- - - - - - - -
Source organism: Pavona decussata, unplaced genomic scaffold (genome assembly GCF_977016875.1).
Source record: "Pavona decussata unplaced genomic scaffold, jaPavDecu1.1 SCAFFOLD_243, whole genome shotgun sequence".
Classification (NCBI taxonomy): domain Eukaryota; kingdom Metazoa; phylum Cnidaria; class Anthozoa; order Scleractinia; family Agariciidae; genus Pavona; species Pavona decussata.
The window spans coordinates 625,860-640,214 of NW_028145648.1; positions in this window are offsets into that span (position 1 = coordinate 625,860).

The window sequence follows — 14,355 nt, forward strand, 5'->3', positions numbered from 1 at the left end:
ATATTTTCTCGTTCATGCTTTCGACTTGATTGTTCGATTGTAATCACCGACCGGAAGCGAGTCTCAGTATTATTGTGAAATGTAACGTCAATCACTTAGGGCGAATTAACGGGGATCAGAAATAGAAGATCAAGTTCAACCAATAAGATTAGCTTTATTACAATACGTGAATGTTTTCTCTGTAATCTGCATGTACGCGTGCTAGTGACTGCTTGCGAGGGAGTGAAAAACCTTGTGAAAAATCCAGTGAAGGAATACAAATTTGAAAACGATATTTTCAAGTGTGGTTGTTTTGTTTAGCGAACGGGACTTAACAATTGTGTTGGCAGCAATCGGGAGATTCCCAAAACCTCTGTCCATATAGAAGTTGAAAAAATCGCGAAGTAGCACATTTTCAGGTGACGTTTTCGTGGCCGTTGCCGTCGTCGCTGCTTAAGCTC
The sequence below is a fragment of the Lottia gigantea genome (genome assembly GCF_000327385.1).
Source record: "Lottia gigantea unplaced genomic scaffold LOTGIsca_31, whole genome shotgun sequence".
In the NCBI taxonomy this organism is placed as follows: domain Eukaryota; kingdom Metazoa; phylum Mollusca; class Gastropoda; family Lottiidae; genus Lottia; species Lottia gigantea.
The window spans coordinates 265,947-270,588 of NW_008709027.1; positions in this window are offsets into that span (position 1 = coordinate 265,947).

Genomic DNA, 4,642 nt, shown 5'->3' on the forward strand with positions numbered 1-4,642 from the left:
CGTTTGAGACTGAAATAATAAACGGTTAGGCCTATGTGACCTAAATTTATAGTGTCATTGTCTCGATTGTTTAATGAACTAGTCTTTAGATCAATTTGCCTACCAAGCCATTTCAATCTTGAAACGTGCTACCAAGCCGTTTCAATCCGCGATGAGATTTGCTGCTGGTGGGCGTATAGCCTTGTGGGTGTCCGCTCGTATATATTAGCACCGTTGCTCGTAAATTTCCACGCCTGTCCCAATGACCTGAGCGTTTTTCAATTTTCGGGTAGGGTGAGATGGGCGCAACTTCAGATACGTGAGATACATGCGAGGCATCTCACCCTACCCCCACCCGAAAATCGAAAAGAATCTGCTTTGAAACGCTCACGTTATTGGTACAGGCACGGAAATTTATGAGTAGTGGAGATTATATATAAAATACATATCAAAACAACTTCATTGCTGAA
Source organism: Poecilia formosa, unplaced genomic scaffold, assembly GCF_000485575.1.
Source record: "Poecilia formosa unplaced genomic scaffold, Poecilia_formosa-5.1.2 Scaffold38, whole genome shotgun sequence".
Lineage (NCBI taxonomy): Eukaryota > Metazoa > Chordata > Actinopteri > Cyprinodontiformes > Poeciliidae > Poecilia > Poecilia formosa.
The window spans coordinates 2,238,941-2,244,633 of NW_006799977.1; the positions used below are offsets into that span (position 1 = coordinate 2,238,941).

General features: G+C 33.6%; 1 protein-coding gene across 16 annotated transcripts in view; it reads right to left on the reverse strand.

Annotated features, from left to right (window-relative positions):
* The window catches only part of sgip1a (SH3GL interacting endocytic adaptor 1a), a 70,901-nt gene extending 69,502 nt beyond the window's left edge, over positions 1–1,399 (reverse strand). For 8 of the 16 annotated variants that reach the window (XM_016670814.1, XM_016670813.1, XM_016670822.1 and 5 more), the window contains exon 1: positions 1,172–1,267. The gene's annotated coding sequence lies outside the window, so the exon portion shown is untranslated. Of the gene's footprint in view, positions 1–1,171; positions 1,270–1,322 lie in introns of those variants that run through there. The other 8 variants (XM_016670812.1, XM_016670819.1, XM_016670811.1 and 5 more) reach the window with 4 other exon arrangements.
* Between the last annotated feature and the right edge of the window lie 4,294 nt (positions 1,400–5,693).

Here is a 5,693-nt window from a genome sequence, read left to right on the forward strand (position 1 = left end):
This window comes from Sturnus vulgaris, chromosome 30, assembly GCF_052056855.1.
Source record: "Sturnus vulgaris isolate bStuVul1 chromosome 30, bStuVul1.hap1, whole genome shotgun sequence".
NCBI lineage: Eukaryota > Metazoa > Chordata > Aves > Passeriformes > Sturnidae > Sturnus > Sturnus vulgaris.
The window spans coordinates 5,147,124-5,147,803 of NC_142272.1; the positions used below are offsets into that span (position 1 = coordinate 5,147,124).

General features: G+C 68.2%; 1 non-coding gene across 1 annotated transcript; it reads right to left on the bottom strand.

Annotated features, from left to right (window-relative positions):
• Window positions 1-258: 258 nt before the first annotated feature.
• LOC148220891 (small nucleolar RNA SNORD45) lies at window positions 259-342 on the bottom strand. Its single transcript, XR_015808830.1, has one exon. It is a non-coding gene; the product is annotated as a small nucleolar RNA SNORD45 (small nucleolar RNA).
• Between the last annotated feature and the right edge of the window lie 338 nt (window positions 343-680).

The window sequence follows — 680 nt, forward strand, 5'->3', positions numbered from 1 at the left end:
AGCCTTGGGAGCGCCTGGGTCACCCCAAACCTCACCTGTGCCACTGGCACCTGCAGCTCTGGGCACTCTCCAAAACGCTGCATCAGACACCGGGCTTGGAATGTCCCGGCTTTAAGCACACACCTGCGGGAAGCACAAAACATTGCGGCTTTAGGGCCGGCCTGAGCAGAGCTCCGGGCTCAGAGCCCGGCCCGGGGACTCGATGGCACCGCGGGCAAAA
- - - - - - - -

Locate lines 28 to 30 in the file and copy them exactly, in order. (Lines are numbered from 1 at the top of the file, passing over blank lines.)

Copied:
• Window positions 1-258: 258 nt before the first annotated feature.
• LOC148220891 (small nucleolar RNA SNORD45) lies at window positions 259-342 on the bottom strand. Its single transcript, XR_015808830.1, has one exon. It is a non-coding gene; the product is annotated as a small nucleolar RNA SNORD45 (small nucleolar RNA).
• Between the last annotated feature and the right edge of the window lie 338 nt (window positions 343-680).